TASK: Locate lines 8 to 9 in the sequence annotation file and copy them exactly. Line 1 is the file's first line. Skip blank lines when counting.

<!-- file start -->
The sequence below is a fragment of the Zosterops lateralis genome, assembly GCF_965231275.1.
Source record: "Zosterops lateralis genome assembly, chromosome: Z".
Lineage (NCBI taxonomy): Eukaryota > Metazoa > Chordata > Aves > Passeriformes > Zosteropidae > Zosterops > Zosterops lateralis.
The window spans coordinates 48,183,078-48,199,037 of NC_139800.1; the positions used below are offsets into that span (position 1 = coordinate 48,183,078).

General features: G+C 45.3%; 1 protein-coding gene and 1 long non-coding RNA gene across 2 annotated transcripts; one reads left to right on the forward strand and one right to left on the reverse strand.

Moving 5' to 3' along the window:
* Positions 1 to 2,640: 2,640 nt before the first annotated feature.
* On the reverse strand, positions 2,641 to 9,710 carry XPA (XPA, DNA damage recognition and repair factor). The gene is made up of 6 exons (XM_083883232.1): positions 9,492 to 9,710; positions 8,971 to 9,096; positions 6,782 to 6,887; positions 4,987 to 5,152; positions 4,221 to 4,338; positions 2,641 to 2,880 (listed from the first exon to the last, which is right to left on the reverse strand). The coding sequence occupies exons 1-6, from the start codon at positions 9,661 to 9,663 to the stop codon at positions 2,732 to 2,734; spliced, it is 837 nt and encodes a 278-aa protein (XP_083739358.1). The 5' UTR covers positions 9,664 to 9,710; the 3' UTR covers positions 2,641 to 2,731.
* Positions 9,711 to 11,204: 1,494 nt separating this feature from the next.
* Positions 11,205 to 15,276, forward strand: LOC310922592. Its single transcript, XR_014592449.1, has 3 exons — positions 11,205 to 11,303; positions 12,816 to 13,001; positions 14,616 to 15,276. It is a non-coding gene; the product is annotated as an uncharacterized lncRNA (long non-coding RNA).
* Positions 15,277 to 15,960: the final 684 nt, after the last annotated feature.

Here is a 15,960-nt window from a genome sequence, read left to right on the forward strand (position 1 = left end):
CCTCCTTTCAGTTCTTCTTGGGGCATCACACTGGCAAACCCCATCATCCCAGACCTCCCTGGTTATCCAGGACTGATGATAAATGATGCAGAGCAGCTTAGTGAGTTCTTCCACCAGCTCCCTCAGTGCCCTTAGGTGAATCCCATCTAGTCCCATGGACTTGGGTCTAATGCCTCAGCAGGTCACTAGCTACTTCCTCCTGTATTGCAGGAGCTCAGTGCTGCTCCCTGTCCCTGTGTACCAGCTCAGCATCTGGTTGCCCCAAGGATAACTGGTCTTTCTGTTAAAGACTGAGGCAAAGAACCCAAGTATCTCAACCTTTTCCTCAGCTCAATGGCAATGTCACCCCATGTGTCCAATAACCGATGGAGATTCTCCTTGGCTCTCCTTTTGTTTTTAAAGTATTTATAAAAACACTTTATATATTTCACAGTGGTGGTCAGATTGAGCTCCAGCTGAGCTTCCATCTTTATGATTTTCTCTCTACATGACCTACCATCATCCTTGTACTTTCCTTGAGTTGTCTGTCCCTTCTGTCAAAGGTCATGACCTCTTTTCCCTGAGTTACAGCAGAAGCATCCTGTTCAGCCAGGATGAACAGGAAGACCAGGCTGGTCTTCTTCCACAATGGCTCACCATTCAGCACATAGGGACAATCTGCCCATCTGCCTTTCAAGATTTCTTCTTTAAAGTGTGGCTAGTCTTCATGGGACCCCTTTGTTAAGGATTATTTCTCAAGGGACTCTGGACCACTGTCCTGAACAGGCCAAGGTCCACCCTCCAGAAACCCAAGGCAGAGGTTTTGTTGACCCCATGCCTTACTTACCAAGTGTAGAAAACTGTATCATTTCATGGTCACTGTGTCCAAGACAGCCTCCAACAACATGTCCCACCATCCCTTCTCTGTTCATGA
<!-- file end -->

* On the reverse strand, positions 2,641 to 9,710 carry XPA (XPA, DNA damage recognition and repair factor). The gene is made up of 6 exons (XM_083883232.1): positions 9,492 to 9,710; positions 8,971 to 9,096; positions 6,782 to 6,887; positions 4,987 to 5,152; positions 4,221 to 4,338; positions 2,641 to 2,880 (listed from the first exon to the last, which is right to left on the reverse strand). The coding sequence occupies exons 1-6, from the start codon at positions 9,661 to 9,663 to the stop codon at positions 2,732 to 2,734; spliced, it is 837 nt and encodes a 278-aa protein (XP_083739358.1). The 5' UTR covers positions 9,664 to 9,710; the 3' UTR covers positions 2,641 to 2,731.
* Positions 9,711 to 11,204: 1,494 nt separating this feature from the next.